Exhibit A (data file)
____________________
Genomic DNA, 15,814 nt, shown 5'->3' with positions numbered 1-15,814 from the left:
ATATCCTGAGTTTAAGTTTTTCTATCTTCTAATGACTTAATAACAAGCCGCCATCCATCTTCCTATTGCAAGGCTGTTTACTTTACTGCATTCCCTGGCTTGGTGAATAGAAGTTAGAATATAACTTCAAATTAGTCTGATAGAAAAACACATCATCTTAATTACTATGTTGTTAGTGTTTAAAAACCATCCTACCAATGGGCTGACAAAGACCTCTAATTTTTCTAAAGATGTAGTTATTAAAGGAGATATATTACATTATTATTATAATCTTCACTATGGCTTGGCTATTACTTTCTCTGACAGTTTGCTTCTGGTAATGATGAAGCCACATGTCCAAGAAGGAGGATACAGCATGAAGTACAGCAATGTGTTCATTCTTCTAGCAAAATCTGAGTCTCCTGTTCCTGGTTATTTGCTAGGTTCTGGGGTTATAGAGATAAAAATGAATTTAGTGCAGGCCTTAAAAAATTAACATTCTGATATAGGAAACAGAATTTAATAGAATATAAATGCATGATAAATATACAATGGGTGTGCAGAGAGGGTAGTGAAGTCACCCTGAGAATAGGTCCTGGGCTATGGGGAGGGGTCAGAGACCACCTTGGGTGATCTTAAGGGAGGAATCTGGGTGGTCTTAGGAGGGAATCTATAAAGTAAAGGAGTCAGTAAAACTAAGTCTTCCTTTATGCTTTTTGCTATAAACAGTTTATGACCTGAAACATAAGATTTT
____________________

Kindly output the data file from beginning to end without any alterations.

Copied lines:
Genomic DNA, 15,814 nt, shown 5'->3' with positions numbered 1-15,814 from the left:
ATATCCTGAGTTTAAGTTTTTCTATCTTCTAATGACTTAATAACAAGCCGCCATCCATCTTCCTATTGCAAGGCTGTTTACTTTACTGCATTCCCTGGCTTGGTGAATAGAAGTTAGAATATAACTTCAAATTAGTCTGATAGAAAAACACATCATCTTAATTACTATGTTGTTAGTGTTTAAAAACCATCCTACCAATGGGCTGACAAAGACCTCTAATTTTTCTAAAGATGTAGTTATTAAAGGAGATATATTACATTATTATTATAATCTTCACTATGGCTTGGCTATTACTTTCTCTGACAGTTTGCTTCTGGTAATGATGAAGCCACATGTCCAAGAAGGAGGATACAGCATGAAGTACAGCAATGTGTTCATTCTTCTAGCAAAATCTGAGTCTCCTGTTCCTGGTTATTTGCTAGGTTCTGGGGTTATAGAGATAAAAATGAATTTAGTGCAGGCCTTAAAAAATTAACATTCTGATATAGGAAACAGAATTTAATAGAATATAAATGCATGATAAATATACAATGGGTGTGCAGAGAGGGTAGTGAAGTCACCCTGAGAATAGGTCCTGGGCTATGGGGAGGGGTCAGAGACCACCTTGGGTGATCTTAAGGGAGGAATCTGGGTGGTCTTAGGAGGGAATCTATAAAGTAAAGGAGTCAGTAAAACTAAGTCTTCCTTTATGCTTTTTGCTATAAACAGTTTATGACCTGAAACATAAGATTTT